Emor: This Very Day

Copyright 2012 Neal Joseph Loevinger


Torah Portioni: Emor 

 On that same day you shall hold a celebration; it shall be a sacred occasion for you; you shall not work at your occupations  . . . (Vayikra/ Leviticus 23:21)


Dear Friends: 

So sorry for my absence these past few weeks- glad to be back! 

This week an entire chapter of the Torah portion Emor is devoted to the Jewish calendar: Shabbat, the agricultural holidays, the counting of the omer,  Rosh Hashana and Yom Kippur

The holiday of Shavuot is celebrated after a 7 week-period of counting; it is the festival of the first-fruits of summer, and also understood in later Judaism to be the anniversary of the giving of the Torah at Sinai. Note the verse above: after listing the various Temple rituals of Shavuot, the Torah tells us  that “on that same day” you will have a festive and sacred occasion. This phrase, “on that same day,” [b’etzem hayom] could mean “this very day,” or “that same day,” but the phrase is superfluous: we already know Shavuot is the fiftieth day of counting, so why tell us “that very day” is the same one as the holiday?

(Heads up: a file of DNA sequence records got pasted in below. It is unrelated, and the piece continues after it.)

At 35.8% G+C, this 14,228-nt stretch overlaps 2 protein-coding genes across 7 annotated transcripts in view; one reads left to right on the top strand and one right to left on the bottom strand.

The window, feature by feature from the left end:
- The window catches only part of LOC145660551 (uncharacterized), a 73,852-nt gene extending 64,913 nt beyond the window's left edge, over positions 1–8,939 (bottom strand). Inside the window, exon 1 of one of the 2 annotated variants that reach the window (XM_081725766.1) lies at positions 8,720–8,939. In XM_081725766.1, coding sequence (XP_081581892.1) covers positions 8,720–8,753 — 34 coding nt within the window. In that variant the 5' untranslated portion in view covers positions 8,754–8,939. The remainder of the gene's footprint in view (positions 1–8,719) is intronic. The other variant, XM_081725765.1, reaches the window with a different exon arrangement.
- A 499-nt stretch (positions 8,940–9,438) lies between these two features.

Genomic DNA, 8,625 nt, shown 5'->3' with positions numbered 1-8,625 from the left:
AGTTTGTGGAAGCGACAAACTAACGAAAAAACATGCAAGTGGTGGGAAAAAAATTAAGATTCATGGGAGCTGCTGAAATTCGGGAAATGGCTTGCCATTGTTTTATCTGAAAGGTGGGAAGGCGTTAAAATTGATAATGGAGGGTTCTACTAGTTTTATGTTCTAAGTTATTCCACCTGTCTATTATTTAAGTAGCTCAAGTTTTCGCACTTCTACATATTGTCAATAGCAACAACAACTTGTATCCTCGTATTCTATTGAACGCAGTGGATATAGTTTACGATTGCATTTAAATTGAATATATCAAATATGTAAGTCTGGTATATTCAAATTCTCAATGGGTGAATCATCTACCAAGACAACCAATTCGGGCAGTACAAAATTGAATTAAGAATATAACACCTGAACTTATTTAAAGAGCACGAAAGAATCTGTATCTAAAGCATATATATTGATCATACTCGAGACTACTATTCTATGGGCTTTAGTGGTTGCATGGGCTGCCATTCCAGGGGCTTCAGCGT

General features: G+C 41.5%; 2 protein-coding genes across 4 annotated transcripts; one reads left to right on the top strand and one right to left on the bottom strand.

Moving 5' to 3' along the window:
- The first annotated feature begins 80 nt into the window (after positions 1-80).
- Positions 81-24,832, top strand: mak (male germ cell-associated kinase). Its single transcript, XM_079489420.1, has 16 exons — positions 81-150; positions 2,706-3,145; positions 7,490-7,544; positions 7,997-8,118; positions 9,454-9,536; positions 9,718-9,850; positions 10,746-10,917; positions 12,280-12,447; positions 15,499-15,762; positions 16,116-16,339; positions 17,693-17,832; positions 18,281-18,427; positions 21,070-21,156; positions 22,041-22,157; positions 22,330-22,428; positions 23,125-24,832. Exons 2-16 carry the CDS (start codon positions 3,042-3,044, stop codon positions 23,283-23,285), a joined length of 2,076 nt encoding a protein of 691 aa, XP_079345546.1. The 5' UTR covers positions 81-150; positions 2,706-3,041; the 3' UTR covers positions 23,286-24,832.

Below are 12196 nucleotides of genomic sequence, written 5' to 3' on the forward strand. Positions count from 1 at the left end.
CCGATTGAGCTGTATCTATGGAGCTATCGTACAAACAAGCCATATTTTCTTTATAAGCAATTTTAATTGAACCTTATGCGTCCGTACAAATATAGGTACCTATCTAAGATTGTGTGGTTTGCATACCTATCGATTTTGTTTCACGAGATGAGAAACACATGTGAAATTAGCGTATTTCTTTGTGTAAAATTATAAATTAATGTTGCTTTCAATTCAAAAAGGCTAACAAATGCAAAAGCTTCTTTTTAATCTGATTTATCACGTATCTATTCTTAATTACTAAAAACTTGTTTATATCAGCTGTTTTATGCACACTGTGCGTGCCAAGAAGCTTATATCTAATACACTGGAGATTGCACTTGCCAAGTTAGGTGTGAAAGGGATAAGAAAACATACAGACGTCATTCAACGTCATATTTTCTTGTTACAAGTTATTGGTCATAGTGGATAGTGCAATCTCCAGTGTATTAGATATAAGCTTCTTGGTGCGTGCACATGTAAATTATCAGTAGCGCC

It turns out one other holiday is celebrated b’etzem hayom

You shall not perform any work on that very day, for it is a day of atonement, for you to gain atonement before the Lord, your God.” (ibid 23:28)

Shavuot and Yom Kippur are linked by a short phrase which seems to indicate some immediacy or urgency to the experience of the day. One line of interpretation (found in Itturei Torah) compares these two holidays to other Jewish holidays like Passover, Sukkot, and Hanukkah, each of which commemorates a past event. The two holidays celebrated on “that very day,” however, can be seen as experiences of the present: Shavuot is the holiday of accepting the Torah- not as a text, per se, but as a framework for living Judaism, while Yom Kippur is about accepting responsibility for the moral content of our lives and repairing relationships as necessary- always an immediate concern! 

Seen this way, the acceptance of Torah on Shavuot is something affirmed not just every year, but every time we choose or “do Jewish.” It’s not about what happened then but what happens now, for Torah is a living inheritance, something we have to encounter and make alive, b’etzem hayom, on this very day. 

Shabbat Shalom, 

RNJL 
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